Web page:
The Links to Employment program is designed to support complex populations, primarily those who currently have little to low employment readiness, throughout their entire employment journey. This remains an unmet need for a large portion of those living or accessing services in the DTES. For this population, existing vocational services (traditional) targeted to those with moderate to high employment readiness are not sufficient or effective. Fig 1 below highlights the flow of services/supports within the IPS program compared with traditional vocational services available in British Columbia, and illustrates the gap in services/supports Links to Employment is currently filling.


The Links to Employment IPS program is operating out of two central sites located within primary care settings: The Three Bridges Community Health Centre located in Vancouver’s central downtown area and the REACH Community Health Centre located adjacent to Vancouver’s DTES.


Participants are eligible for this study if they are receiving or will be receiving employment supports through the IPS program. This includes individuals currently enrolled in the program, as well as those waitlisted. As such, eligibility is primarily based on eligibility criteria being met for enrollment in the IPS program; there is no other exclusion criteria for this study. To receive a referral to the program, all individuals must be considered eligible for PPMB status by a primary care physician. That is, individuals need to currently be experiencing a number of barriers to employment that are not expected to improve in the short-term. Qualifying barriers include, but are not limited to, a persistent health condition, homelessness or risk to homelessness, the need for basic skills or language training, a criminal record, food insecurity, unsafe housing, discrimination, and marginalisation [23]. In addition to meeting the above criteria, study participants must also be English speaking adults between the ages of 19–64 years old. Study components are only available in English.

In addition to those enrolled in the IPS program, all healthcare providers and staff involved in the implementation of the program will be invited to participate in the research by providing their feedback and experience around the implementation process.


To ensure consistency in recruitment, we have developed a recruitment protocol to engage clients in the IPS program for the research study. The initial introduction to the study is made through IPS program staff (vocational counsellor, occupational therapist or program manager), who provide a brief summary of the study to their clients and seek permission for them to be contacted by research staff. If clients are interested, program staff also provide a copy of the detailed study information and blank consent form. Program staff them contact the research coordinator, who will contact clients via their preferred method of communication (e.g., email, text, phone) within 1 week. All potential participants have multiple opportunities to engage with the research coordinator prior to providing their signed consent. A traditional (print) or digital signature is accepted.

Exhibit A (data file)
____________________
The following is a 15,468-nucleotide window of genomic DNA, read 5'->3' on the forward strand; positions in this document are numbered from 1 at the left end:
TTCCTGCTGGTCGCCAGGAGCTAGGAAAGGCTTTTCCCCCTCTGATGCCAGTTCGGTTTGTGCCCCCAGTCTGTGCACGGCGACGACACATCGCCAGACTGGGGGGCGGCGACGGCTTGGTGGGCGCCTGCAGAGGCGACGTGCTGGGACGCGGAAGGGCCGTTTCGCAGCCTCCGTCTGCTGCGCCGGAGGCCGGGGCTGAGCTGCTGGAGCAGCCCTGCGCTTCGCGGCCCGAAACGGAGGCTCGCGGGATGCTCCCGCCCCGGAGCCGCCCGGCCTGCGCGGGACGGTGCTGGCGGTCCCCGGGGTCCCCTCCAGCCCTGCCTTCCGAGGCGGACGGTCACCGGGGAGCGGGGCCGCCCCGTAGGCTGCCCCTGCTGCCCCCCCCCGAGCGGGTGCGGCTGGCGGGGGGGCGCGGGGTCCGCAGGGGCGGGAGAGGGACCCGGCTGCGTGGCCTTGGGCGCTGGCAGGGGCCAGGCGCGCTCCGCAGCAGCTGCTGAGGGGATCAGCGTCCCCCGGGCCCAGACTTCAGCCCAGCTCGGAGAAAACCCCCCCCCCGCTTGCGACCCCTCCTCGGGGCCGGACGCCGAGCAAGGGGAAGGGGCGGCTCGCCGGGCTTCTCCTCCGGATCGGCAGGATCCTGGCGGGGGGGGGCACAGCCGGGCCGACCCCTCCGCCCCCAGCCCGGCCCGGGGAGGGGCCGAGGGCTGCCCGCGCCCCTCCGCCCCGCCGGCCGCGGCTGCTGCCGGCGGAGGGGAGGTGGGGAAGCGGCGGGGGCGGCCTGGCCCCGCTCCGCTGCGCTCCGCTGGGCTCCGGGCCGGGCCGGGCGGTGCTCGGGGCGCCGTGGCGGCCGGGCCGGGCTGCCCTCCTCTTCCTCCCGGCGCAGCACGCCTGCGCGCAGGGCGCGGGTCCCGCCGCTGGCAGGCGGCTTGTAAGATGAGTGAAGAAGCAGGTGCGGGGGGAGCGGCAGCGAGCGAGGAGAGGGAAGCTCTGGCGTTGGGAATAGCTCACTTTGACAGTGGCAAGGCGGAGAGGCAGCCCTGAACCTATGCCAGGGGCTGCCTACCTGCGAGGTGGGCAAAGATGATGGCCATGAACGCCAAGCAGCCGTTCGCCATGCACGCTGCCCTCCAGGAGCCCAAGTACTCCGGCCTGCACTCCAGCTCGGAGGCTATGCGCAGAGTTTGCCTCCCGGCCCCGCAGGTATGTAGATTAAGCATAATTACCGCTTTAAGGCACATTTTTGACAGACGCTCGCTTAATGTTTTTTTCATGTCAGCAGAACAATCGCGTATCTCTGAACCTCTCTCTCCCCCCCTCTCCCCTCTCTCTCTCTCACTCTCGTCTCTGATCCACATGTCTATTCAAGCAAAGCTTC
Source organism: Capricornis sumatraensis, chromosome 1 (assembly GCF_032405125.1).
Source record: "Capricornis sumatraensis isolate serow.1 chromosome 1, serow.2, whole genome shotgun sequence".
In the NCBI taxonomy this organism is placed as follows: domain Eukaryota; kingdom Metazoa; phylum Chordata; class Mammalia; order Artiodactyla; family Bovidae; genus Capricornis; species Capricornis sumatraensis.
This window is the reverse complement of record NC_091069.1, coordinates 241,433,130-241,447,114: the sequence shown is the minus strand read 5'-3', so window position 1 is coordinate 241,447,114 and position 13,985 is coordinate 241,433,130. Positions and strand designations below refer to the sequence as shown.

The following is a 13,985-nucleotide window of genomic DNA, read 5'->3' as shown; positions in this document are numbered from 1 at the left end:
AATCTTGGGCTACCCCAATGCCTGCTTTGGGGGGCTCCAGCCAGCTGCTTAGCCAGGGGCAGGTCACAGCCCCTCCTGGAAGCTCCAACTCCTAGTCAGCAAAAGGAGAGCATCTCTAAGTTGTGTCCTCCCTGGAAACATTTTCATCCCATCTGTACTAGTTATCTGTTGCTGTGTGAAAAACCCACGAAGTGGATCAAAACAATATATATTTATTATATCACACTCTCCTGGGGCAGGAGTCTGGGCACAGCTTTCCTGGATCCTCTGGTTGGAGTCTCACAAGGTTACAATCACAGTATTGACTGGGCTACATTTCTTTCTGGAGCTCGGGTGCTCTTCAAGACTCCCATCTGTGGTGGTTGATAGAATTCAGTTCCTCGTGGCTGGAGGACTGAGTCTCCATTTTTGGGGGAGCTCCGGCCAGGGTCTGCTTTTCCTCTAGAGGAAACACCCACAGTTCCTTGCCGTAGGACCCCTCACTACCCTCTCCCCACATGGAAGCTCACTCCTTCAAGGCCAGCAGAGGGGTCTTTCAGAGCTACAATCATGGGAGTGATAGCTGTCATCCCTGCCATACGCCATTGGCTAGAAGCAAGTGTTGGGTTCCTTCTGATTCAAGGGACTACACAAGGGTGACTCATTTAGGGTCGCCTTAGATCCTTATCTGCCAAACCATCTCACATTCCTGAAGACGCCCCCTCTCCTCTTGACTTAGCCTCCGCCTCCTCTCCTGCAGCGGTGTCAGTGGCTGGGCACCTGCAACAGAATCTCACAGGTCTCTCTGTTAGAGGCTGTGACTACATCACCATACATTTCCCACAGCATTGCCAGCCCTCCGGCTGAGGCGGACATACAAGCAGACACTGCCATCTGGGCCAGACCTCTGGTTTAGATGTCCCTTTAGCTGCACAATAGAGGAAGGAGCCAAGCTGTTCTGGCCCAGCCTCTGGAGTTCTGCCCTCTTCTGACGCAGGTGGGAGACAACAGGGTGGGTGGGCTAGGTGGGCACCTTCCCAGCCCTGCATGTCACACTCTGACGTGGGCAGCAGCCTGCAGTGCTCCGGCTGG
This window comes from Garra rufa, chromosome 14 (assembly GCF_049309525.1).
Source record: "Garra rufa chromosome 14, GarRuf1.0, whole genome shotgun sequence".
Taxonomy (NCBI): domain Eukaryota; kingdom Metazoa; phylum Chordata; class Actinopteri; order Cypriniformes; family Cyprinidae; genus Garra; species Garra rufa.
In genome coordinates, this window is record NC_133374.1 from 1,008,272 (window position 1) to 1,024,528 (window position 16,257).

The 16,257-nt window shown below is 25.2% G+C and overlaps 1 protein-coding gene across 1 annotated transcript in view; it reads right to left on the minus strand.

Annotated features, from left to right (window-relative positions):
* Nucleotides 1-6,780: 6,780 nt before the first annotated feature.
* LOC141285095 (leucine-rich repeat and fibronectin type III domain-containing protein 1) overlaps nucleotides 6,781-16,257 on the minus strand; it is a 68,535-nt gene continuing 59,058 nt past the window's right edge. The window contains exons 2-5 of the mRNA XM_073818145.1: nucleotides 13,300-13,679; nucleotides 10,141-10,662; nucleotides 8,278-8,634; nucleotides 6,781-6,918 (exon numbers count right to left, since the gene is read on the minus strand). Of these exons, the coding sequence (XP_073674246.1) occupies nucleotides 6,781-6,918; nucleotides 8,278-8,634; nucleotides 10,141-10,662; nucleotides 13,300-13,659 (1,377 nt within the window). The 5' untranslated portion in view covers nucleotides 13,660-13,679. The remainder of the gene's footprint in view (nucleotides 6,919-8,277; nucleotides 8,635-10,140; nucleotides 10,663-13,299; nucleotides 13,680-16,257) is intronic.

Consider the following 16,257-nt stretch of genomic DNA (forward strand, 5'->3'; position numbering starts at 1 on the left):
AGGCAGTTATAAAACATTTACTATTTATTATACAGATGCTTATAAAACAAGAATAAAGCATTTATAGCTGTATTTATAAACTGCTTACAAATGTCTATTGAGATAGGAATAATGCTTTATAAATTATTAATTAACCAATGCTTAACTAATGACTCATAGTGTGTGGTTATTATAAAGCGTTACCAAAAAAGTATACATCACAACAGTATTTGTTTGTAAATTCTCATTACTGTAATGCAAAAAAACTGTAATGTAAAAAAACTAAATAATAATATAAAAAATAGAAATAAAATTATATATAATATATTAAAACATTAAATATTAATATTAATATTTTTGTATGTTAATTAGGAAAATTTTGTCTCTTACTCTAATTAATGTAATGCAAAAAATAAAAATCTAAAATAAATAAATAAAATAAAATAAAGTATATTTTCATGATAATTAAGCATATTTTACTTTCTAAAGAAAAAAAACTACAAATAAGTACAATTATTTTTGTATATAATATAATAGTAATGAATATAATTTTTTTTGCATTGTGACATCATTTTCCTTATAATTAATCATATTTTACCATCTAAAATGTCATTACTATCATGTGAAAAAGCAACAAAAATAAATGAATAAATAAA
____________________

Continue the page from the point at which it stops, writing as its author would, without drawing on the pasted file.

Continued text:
Sample size

Sample size of participants will depend on the capacity of the IPS program, and client turnover within the program. Based on IPS fidelity standards [26], we anticipate a 30-client capacity at any given time, as well as a 30-client waitlist. We expect to engage with a subset of these groups, enrolling 10–20 participants from the program and a comparable number of those waitlisted.


Given the observational nature of this study, there are no direct risks associated with participation, as individuals will continue along their natural employment service trajectories. While some of the questions included in the assessments may trigger negative feelings or discomfort for participants, we attempt to mitigate this by providing a list of local mental health resources and contacts alongside each assessment, as well as collaborating with their broader care team, as necessary.

Data collection

Given the complexity of the study population, current COVID-19 pandemic public health restrictions, and diverse nature of the research questions, a mixed-methods approach will be used for data collection. The quantitative assessments will be used to capture demographic characteristics about the population enrolled and waitlisted for the IPS program, as well as objectively measure their employment, health, and social outcomes over time. The qualitative assessments will be used to capture a more in-depth and detailed understanding of the experiential process, including program feedback, from those who received services/supports through the IPS program, as well as those involved with implementation. Drawing from multiple sources for data is a form of methodological triangulation that allows us to investigate different but complementary aspects of a phenomenon to gain a more exhausted understanding of it [27, 28]. For example, through quantitative data we may learn that a participant’s levels of anxiety has steadily decreased over time. Through the complementary qualitative data, we may learn what factors (e.g., access to mental health services, increased social network of supports, steady employment, and/or housing stability) have contributed the most to the decrease in anxiety seen.